Day 28

Cleveland Park (August 12, 2019)

Back in Cleveland Park this evening. We started by walking down Newark Street toward Connecticut Avenue, passing by some stunning historic houses along the way.

We came across this call box which gave a brief description of the Queen Anne architectural style that was popular at the time that Cleveland park was being developed. It includes a whimsical painting of the house that stands behind it.

The painting of the house
The house in the painting

The painting is by Di Stovall, a nationally acclaimed artist who lives in Cleveland Park. Her husband, Lou Stovall, is a well known print maker, and founder or Workshop, Inc., a print studio that has been used by many famous artists, including Jacob Lawrence, Sam Gilliam and Alexander Calder.

Our friends used to live in the following house with its distinctive front window. It was once owned by Robert Peary, a famous American explorer and United States Navy officer. Peary is mostly known for claiming to have reached the North Pole in 1909. Whether he actually did reach the pole has been widely debated. In 1989, British explorer, Wally Herbert concluded that Peary did not reach the pole although, he may have been as close as 60 miles. Herbert’s conclusions have been widely accepted, but are still disputed by some authorities. The round window, within the square window is reminiscent of the round portholes in ships.

We liked this art deco apartment building on the corner of Newark Street and Connecticut Avenue.

The Macklin

Down on Connecticut Avenue we walked along the main stand of shops and restaurants that line both sides of the Avenue.

We passed by historic Sam’s Park & Shop. This was one of the first strip malls in the area, built in 1931. These days, when fewer and fewer people own cars, the plaza has suffered a lot of turnover with its retail tenants.

The firefighters of Engine Company No. 28 lounged outside the front of their station and watched the world pass by on a beautiful summer’s evening.

One of the things that has surprised us during our walks is how easy it is to find yourself in deep woods. You can easily imagine that you are miles outside the city in the forest and not just off a main road.

Adas Israel synagogue looked very impressive, lit gold in the evening sunshine. Adas is the largest conservative synagogue in Washington DC. President Ulysses S. Grant attended the dedication of its first building in 1876, the first time a sitting United States President had attended a synagogue service. The first building still exists after being restored by the Jewish Historical Society of Greater Washington. It is located downtown and is part of the Capital Jewish Museum.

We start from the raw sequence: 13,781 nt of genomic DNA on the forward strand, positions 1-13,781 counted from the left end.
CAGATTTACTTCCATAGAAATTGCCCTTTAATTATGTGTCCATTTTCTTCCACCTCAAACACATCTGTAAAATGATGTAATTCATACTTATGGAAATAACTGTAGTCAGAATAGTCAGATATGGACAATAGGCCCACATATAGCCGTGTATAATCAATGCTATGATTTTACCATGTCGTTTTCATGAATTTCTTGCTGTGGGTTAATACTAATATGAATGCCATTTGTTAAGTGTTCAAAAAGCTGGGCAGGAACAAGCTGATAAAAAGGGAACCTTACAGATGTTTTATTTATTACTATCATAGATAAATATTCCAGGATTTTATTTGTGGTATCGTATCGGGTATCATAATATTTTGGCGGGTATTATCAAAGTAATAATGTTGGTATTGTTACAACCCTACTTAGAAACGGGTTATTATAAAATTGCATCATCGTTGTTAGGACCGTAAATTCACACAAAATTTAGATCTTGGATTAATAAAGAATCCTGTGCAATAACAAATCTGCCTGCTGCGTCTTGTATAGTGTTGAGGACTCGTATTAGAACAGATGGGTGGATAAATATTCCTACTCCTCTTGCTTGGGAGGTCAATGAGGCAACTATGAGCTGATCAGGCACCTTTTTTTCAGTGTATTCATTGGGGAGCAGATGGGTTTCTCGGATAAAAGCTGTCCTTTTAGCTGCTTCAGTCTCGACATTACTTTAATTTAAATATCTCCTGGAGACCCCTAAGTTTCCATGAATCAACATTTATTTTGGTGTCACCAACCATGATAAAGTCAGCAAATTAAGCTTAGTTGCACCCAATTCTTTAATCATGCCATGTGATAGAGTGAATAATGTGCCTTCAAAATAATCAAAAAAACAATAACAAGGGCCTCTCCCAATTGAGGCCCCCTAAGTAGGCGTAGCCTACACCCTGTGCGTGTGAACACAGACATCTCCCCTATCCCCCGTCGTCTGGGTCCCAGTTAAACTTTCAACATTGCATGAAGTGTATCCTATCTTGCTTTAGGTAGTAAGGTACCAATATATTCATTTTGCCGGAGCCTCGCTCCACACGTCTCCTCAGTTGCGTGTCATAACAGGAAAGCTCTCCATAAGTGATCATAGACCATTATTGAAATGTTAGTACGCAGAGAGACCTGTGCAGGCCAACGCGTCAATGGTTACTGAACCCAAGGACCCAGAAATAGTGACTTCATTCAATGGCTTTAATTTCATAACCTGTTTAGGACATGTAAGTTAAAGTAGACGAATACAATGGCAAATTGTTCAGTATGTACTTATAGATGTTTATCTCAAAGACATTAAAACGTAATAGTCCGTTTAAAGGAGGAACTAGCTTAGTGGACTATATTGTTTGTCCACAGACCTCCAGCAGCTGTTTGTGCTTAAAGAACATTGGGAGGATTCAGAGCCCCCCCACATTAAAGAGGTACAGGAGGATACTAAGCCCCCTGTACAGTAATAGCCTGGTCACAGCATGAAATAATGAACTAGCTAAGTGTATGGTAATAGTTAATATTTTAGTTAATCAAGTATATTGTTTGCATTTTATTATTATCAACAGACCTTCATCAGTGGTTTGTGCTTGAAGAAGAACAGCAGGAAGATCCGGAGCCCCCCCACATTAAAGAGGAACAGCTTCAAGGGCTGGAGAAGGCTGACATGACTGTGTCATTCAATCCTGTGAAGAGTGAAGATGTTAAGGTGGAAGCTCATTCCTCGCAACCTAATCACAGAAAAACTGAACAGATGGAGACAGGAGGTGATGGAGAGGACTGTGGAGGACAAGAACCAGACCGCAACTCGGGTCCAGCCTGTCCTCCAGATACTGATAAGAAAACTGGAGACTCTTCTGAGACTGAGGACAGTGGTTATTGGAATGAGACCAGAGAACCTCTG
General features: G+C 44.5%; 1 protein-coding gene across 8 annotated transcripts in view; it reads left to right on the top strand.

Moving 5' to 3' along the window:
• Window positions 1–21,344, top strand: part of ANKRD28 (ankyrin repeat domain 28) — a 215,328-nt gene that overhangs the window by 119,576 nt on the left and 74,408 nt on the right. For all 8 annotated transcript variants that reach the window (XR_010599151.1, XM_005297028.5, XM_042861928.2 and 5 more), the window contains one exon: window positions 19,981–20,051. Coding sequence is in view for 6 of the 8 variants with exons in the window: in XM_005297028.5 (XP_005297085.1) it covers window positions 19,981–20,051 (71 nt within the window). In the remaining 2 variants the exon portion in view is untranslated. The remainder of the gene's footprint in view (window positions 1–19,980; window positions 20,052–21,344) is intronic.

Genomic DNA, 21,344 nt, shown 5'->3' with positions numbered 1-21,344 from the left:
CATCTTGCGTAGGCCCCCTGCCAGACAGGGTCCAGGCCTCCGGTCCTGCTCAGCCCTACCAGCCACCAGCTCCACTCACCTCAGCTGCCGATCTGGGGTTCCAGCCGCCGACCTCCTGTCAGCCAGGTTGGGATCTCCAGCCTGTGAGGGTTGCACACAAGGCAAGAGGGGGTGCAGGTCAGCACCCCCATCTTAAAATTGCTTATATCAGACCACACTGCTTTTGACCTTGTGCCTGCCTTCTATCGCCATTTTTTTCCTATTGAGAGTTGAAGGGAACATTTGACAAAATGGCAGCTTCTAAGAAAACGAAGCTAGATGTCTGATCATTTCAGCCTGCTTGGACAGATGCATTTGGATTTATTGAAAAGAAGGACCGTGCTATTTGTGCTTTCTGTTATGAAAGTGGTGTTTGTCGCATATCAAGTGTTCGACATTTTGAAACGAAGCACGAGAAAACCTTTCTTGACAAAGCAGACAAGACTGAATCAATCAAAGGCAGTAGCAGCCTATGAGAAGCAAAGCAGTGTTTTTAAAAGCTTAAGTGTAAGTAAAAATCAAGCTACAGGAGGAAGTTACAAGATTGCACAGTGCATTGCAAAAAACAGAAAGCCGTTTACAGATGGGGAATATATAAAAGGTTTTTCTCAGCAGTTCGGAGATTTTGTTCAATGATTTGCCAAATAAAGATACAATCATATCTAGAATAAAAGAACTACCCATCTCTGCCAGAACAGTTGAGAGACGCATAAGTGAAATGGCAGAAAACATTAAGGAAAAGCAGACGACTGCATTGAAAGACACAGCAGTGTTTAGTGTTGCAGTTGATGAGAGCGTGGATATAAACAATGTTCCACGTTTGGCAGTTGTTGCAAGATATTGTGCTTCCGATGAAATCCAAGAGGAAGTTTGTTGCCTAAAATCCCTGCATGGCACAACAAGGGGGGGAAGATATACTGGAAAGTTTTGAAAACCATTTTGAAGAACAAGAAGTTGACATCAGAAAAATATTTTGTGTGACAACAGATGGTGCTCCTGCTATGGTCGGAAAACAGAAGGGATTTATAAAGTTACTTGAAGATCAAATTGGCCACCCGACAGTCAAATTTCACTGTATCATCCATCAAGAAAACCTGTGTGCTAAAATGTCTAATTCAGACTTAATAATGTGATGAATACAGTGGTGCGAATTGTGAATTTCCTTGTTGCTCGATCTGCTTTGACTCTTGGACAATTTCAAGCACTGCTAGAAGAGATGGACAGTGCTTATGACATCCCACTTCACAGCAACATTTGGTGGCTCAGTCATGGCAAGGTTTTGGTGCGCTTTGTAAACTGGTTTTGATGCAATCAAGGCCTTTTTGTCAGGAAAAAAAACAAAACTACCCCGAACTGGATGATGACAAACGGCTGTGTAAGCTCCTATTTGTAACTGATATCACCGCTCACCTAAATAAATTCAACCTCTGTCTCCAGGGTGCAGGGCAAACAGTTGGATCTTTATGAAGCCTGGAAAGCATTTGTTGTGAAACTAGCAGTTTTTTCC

The current building opened in 1950 for a cost of nearly $1.3 million, an exorbitant amount at the time. On a personal note, Lauren’s grandparents, who lived just up the road, were members of the synagogue.

We walked down Connecticut Avenue, crossing over the Klingle Valley Bridge, into Woodley Park.

Looking down from the bridge we noticed these two trees that were negative images of each other.

We also looked down to the Klingle trail that ran under the bridge.

Klingle Trail

The Klingle Trail was the subject of much dispute during the 1990s and early 2000s. The trail had originally been a much used road but was closed due to erosion in 1991. Many advocated for the road to be reopened but a competing campaign advocated that the road instead be turned into a cycling and walking trail. After two decades of dispute, the cyclists and hikers eventually won out and the renovated trail was opened to the public in 2017.

Klingle Trail

For a couple of weeks each summer, it appears that everyone has left for the beach and getting around the city becomes a breeze. Hence the following photo, looking back up Connecticut Avenue toward Cleveland Park with not a car in sight. If only it could always be this way.

Connecticut Avenue

We stopped by another classic apartment building, the Kennedy-Warren. Opened in 1931, with further wings added later, it is considered the largest and best example of art deco architecture in the District.

Sometimes we come across neighborhood streets that look as if they are part of some sleepy little country town rather than a large vibrant metropolis. This is an example.

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